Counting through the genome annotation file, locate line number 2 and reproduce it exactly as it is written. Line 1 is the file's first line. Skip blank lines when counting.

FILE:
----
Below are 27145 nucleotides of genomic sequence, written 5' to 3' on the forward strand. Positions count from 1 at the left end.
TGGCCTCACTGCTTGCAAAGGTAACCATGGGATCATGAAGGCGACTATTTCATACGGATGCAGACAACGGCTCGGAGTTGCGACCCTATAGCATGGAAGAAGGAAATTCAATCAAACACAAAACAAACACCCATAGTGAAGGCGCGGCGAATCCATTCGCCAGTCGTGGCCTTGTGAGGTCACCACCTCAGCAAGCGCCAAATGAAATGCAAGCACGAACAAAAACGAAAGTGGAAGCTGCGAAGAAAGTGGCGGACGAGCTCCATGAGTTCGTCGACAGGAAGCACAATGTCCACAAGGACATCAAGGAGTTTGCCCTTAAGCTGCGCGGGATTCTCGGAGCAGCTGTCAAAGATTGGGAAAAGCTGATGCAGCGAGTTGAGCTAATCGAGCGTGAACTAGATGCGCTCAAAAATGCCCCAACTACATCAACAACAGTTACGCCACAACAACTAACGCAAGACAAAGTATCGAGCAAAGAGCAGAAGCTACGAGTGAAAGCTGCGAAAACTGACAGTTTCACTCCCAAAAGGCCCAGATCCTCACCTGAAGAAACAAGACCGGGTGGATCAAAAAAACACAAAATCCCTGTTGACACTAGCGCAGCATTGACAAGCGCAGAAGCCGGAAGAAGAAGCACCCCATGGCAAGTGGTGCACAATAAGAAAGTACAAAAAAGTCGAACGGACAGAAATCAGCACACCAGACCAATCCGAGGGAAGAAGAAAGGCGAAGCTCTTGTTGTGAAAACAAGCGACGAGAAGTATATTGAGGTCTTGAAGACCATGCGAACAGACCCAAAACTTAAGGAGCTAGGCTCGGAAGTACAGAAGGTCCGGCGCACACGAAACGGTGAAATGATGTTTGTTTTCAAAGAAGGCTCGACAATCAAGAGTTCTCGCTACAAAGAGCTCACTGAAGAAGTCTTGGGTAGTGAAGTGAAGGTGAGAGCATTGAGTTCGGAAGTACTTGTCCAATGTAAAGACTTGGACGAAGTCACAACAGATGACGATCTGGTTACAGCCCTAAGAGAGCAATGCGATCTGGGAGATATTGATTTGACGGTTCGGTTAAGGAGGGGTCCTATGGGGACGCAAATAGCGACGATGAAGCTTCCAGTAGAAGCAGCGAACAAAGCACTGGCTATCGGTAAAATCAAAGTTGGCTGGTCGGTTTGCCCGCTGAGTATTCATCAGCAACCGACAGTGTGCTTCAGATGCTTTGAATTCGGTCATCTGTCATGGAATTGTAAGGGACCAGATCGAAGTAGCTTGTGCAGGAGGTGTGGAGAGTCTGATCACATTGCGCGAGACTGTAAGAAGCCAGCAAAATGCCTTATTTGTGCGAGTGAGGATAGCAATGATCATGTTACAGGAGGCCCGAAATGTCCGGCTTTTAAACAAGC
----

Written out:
TGGCCTCACTGCTTGCAAAGGTAACCATGGGATCATGAAGGCGACTATTTCATACGGATGCAGACAACGGCTCGGAGTTGCGACCCTATAGCATGGAAGAAGGAAATTCAATCAAACACAAAACAAACACCCATAGTGAAGGCGCGGCGAATCCATTCGCCAGTCGTGGCCTTGTGAGGTCACCACCTCAGCAAGCGCCAAATGAAATGCAAGCACGAACAAAAACGAAAGTGGAAGCTGCGAAGAAAGTGGCGGACGAGCTCCATGAGTTCGTCGACAGGAAGCACAATGTCCACAAGGACATCAAGGAGTTTGCCCTTAAGCTGCGCGGGATTCTCGGAGCAGCTGTCAAAGATTGGGAAAAGCTGATGCAGCGAGTTGAGCTAATCGAGCGTGAACTAGATGCGCTCAAAAATGCCCCAACTACATCAACAACAGTTACGCCACAACAACTAACGCAAGACAAAGTATCGAGCAAAGAGCAGAAGCTACGAGTGAAAGCTGCGAAAACTGACAGTTTCACTCCCAAAAGGCCCAGATCCTCACCTGAAGAAACAAGACCGGGTGGATCAAAAAAACACAAAATCCCTGTTGACACTAGCGCAGCATTGACAAGCGCAGAAGCCGGAAGAAGAAGCACCCCATGGCAAGTGGTGCACAATAAGAAAGTACAAAAAAGTCGAACGGACAGAAATCAGCACACCAGACCAATCCGAGGGAAGAAGAAAGGCGAAGCTCTTGTTGTGAAAACAAGCGACGAGAAGTATATTGAGGTCTTGAAGACCATGCGAACAGACCCAAAACTTAAGGAGCTAGGCTCGGAAGTACAGAAGGTCCGGCGCACACGAAACGGTGAAATGATGTTTGTTTTCAAAGAAGGCTCGACAATCAAGAGTTCTCGCTACAAAGAGCTCACTGAAGAAGTCTTGGGTAGTGAAGTGAAGGTGAGAGCATTGAGTTCGGAAGTACTTGTCCAATGTAAAGACTTGGACGAAGTCACAACAGATGACGATCTGGTTACAGCCCTAAGAGAGCAATGCGATCTGGGAGATATTGATTTGACGGTTCGGTTAAGGAGGGGTCCTATGGGGACGCAAATAGCGACGATGAAGCTTCCAGTAGAAGCAGCGAACAAAGCACTGGCTATCGGTAAAATCAAAGTTGGCTGGTCGGTTTGCCCGCTGAGTATTCATCAGCAACCGACAGTGTGCTTCAGATGCTTTGAATTCGGTCATCTGTCATGGAATTGTAAGGGACCAGATCGAAGTAGCTTGTGCAGGAGGTGTGGAGAGTCTGATCACATTGCGCGAGACTGTAAGAAGCCAGCAAAATGCCTTATTTGTGCGAGTGAGGATAGCAATGATCATGTTACAGGAGGCCCGAAATGTCCGGCTTTTAAACAAGC